Evaluation of bispectral index monitoring efficacy in endoscopic patients who underwent retrograde cholangiopancreatography and received sedoanalgesia.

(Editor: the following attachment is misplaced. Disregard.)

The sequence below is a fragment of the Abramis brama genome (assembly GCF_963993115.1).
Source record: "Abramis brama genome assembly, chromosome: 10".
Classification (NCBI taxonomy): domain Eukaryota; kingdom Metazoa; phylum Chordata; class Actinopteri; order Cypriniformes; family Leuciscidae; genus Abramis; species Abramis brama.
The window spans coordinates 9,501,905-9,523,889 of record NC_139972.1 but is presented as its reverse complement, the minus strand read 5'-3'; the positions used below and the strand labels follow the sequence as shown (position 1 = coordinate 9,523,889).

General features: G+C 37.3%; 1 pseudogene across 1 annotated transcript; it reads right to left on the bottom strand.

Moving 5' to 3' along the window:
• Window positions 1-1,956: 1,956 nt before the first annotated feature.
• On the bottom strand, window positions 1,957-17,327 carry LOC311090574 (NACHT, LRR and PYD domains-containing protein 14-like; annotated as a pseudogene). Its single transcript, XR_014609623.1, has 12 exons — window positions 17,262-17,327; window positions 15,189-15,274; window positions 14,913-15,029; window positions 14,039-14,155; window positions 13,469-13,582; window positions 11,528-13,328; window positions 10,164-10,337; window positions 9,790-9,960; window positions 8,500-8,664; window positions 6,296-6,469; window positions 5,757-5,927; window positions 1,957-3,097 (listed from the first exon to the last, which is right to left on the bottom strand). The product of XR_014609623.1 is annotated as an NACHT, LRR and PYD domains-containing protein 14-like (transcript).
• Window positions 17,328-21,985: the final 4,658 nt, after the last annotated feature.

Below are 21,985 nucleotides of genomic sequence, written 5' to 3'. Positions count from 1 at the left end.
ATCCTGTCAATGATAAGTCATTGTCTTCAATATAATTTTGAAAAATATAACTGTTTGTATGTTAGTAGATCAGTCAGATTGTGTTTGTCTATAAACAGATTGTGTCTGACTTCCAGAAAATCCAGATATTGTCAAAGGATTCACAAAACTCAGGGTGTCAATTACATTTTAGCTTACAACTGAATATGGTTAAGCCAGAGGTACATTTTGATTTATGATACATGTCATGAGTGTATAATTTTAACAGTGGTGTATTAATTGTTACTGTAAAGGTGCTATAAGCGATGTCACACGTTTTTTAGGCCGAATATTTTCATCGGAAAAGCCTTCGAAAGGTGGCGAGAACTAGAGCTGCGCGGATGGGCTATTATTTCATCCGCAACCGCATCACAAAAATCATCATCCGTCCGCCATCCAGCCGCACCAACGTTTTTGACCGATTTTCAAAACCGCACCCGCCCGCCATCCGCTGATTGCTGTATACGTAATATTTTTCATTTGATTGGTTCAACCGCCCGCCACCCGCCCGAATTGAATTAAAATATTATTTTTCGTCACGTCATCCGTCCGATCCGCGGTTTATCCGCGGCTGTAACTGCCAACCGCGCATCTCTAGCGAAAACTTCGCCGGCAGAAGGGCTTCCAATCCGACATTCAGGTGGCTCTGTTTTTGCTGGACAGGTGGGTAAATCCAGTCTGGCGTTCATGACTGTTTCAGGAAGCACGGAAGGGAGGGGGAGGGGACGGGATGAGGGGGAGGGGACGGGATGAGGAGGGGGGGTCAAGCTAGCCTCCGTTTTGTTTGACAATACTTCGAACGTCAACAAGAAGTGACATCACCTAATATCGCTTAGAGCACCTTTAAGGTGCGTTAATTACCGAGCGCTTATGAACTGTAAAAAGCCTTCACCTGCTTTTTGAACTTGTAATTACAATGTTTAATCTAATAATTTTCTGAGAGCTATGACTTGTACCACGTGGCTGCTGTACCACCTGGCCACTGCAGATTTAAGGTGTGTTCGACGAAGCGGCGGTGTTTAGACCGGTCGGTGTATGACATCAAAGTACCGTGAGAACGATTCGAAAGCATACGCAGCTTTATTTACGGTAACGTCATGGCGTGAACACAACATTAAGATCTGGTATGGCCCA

ABSTRACT: Introduction:Bispectral index (BIS) monitoring provides an objective, non-invasive measurement of the level of consciousness in a sedated patient. Aim:In this prospective study, we aimed to investigate the hypothesis that risk of respiratory depression could be reduced and the desired level of sedation with minimal doses of propofol could be achieved by using BIS monitoring in endoscopic retrograde cholangiopancreatography (ERCP) procedures. Material and methods:Sixty patients in the ASA 1-2 category, who were scheduled for an ERCP with sedation, were randomly divided into two groups. The procedure was performed, and sedation was administered so that the patient's Ramsay Sedation Score (RSS) would be 4-5 in the first group (group 1) and the patient's BIS value would be 65-75 in the second group (group 2). Cardiopulmonary complications, the total duration of the procedure, and the total amount of propofol administered were recorded. Results:The mean SpO2 measurements at the third minute, fifth minute, and 10th minute were higher in the BIS group (p < 0.001) (p < 0.05). The mean number of respirations during the third, fifth, 10th, and 15th minute of sedation was significantly higher in the RSS group than in the BIS group (p < 0.05). There was no difference between the groups in terms of recovery time, total propofol amount, and additional doses of bolus propofol. Conclusions:BIS monitoring during sedation with propofol for ERCP did not reduce total propofol use, but it may be an efficient guide for the timing of additional dose administration, which could reduce the risk of respiratory depression, and it could be used safely as an objective method in the follow-up of level of sedation.